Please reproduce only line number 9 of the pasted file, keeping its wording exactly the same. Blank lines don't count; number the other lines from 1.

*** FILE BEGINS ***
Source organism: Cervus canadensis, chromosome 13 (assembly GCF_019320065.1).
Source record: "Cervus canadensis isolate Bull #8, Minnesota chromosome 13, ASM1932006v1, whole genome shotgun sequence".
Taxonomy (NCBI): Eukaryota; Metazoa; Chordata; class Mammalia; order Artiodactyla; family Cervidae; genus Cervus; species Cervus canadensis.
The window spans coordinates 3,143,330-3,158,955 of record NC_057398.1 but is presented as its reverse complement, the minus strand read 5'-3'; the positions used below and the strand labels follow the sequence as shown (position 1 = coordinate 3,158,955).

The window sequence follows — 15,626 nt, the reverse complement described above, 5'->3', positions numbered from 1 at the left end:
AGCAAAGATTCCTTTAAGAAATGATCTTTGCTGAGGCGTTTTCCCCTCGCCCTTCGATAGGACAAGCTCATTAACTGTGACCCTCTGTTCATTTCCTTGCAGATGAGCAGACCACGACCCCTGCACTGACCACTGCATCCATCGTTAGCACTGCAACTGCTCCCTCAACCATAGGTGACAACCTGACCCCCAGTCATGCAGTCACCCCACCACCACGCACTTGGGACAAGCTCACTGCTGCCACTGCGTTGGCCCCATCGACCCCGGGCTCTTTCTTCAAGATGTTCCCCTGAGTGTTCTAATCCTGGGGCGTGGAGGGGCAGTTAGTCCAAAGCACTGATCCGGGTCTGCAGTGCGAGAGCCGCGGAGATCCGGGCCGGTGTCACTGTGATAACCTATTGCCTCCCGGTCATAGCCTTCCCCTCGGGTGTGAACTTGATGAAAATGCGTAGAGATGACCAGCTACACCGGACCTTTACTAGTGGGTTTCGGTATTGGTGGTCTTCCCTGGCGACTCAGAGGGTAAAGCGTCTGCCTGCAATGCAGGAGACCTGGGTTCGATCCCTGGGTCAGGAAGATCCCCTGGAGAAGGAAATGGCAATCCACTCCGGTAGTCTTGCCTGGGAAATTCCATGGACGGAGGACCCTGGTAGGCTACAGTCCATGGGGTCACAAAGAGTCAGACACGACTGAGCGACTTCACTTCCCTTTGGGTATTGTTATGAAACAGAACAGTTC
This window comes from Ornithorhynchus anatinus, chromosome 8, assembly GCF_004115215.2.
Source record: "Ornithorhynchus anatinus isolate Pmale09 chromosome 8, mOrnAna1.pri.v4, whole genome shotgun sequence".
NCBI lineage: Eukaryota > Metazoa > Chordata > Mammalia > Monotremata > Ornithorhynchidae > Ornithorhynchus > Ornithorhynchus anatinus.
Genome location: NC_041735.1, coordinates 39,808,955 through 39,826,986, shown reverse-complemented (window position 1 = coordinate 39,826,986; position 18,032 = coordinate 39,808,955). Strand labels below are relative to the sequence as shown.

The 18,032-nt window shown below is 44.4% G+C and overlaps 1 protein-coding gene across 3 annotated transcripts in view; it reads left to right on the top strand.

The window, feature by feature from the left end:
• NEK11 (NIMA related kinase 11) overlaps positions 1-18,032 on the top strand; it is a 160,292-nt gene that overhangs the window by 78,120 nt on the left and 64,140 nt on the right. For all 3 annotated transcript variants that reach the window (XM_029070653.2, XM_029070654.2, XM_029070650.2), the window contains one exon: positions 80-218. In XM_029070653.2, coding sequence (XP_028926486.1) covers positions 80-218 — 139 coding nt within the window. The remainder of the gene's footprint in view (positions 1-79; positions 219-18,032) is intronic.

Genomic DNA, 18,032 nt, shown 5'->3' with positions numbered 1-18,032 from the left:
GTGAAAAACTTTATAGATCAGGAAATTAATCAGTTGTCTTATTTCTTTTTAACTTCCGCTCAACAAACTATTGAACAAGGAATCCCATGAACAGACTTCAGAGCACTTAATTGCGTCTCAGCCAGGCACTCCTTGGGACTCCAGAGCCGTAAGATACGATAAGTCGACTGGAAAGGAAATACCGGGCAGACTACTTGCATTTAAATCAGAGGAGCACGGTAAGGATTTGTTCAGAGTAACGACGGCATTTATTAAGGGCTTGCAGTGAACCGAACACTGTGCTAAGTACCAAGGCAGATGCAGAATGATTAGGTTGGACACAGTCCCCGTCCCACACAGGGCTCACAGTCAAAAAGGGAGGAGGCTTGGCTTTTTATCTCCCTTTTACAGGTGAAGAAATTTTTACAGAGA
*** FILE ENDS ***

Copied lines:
NCBI lineage: Eukaryota > Metazoa > Chordata > Mammalia > Monotremata > Ornithorhynchidae > Ornithorhynchus > Ornithorhynchus anatinus.